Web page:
The United Methodist Children’s Home, a private foster care placement agency, has rebranded as Wellroot Family Services this year to better reflect its current and future mission.
“It grounds us in what we do,” said Brett Hillesheim, marketing director. “We seek for kids to be well rooted.”
But it’s not as if the nonprofit was faltering in its mission.
In 2018 alone, the organization approved 54 new foster families to its register; reunited 58 children with their families, and 35 more children were adopted; in all, 614 children, teenagers, young adults and families were served by its programs.
Still, there was good reason to think that rebranding the Children’s Home, beginning with a change to the nonprofit’s name, could help open a path to a brighter future.
The name itself sounds antiquated, a relic from the days of state-run institutions.
But Georgia phased out “congregant care” in 2010, and Wellroot has more than 140 private homes in its portfolio for foster children.
“(The name) really created a lot of confusion with people about what we did,” said Hillesheim, who has fostered 18 children and adopted five with his wife. The couple also have two biological children.
Working with the nonprofit’s families, donors and other stakeholders, this fact became apparent, with a majority of survey respondents saying the nonprofit’s name did not encapsulate the services and resources it provided.
Hillesheim said a slew of options were considered for a new name, but leaders wanted something that reflected what the nonprofit currently provides, as well as something that could easily incorporate future services. And they needed a name no one else was using.
“We like to say we are well rooted and firmly planted in our United Methodist heritage, as well,” Hillesheim said.
But Wellroot is an ecumenical agency, and while it is still a part of the North Georgia Conference of the United Methodist Church, recruitment by the nonprofit may have been hurt in the past by the inclusion of the denominational name.
“We still have that Christian mission,” said Sar’Taj Bush, foster care program manager leading Wellroot’s Gainesville branch. “It just allows us to open up and reach more families so we can serve more children that may not be attending the United Methodist Church. I think that changing the name … allows us to get away from people thinking it’s just a children’s (group) home.”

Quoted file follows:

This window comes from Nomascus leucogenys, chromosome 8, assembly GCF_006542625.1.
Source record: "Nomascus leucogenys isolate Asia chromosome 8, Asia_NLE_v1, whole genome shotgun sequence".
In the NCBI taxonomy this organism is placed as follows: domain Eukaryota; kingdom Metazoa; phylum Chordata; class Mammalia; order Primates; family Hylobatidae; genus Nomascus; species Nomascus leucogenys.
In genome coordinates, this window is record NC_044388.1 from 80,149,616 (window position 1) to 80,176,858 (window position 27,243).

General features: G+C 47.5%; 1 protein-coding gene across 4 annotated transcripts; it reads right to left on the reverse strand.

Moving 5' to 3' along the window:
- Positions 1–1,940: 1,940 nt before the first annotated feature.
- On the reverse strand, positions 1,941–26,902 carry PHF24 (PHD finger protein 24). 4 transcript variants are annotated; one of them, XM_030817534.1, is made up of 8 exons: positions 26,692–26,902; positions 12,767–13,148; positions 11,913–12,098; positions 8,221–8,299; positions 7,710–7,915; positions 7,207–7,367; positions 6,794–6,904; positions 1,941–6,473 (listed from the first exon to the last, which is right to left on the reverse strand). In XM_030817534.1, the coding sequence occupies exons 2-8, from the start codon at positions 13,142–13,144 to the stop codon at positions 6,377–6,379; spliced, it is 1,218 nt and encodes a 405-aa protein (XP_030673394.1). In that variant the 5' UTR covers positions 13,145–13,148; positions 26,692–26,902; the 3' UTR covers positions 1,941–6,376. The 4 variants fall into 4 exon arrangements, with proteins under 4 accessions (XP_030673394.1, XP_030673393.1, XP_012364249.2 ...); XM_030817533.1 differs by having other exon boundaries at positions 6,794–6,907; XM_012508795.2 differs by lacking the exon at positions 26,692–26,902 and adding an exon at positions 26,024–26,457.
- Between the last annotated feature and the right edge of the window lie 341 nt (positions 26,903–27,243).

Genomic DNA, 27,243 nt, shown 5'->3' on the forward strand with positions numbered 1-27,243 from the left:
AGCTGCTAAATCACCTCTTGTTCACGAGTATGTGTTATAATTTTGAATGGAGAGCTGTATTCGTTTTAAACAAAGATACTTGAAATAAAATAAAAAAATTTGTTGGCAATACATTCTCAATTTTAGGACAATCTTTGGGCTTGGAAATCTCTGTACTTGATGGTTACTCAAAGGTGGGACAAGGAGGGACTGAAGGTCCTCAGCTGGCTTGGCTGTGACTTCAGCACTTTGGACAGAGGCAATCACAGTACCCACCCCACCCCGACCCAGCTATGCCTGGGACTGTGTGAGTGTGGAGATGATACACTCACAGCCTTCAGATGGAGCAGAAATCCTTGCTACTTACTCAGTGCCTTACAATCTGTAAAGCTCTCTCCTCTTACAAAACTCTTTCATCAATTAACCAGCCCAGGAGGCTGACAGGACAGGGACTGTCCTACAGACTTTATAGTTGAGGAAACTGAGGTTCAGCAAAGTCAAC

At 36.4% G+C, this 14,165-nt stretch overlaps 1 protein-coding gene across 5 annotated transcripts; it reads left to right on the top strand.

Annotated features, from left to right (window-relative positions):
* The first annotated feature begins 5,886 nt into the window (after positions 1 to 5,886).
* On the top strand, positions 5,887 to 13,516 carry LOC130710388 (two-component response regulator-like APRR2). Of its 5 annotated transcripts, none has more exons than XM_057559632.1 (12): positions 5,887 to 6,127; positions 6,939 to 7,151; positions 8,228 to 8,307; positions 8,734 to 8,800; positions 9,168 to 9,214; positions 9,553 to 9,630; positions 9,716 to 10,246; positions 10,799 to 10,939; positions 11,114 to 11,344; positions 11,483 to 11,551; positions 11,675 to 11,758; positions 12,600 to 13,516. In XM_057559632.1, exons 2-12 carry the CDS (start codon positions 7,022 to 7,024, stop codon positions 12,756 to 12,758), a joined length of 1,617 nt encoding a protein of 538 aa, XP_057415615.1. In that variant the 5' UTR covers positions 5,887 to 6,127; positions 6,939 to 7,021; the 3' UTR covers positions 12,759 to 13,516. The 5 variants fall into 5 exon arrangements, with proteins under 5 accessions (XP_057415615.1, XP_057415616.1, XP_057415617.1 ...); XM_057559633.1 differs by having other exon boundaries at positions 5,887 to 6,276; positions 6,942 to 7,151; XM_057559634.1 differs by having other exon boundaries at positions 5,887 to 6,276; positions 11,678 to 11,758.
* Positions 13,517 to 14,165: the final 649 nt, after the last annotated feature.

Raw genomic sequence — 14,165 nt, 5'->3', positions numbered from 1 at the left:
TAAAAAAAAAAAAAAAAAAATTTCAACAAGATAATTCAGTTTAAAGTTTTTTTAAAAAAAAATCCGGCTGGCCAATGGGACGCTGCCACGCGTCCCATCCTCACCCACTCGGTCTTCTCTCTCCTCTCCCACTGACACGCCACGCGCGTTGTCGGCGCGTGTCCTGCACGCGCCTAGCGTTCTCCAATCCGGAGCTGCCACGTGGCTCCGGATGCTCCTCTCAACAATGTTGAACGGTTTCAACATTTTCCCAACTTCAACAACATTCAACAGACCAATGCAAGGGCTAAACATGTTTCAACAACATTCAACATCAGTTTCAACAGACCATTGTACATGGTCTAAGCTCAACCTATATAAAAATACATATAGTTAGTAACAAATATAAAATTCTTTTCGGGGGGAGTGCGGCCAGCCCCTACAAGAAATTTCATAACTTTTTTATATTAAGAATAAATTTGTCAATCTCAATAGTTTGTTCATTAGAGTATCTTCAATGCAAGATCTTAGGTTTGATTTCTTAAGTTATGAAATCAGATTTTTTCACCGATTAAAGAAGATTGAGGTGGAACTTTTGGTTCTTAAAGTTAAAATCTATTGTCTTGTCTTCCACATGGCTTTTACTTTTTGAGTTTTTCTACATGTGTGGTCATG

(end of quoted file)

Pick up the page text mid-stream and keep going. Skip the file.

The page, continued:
Hillesheim said he and his staff were ready for potential backlash.
“You kind of brace yourself,” he added. “But (the response) really has been overwhelmingly positive.”
There has been no change to any of the nonprofit’s services with the rebranding, and Wellroot is now piloting a new program in DeKalb and Troup counties that ensures all the financial support benefits provided to licensed foster families are also provided when children are placed with relatives.
The Gainesville branch serves a 50-mile radius, with between 60-70 homes across Hall, Jackson, Gwinnett, Lumpkin, Clarke, White and other counties.
There are approximately 350 children currently in foster care in Hall County, according to figures from the local Division of Family and Children Services, while just more than 60 foster homes (public and private) were available as of last count.
“We are consistently opening homes,” Bush said. “And all the services continue. I believe (the rebranding) opens up other service providers.”
Partner agencies, from churches to volunteers, provide support by raising awareness, collecting gifts and food for seasonal foster child needs, behavioral therapy and parenting classes, as well as hosting “caregiver day outs” to give some relief to foster parents.
Bush said this is a critical component in trying to ultimately reunify the foster child with their family.
“That’s always the goal,” she added.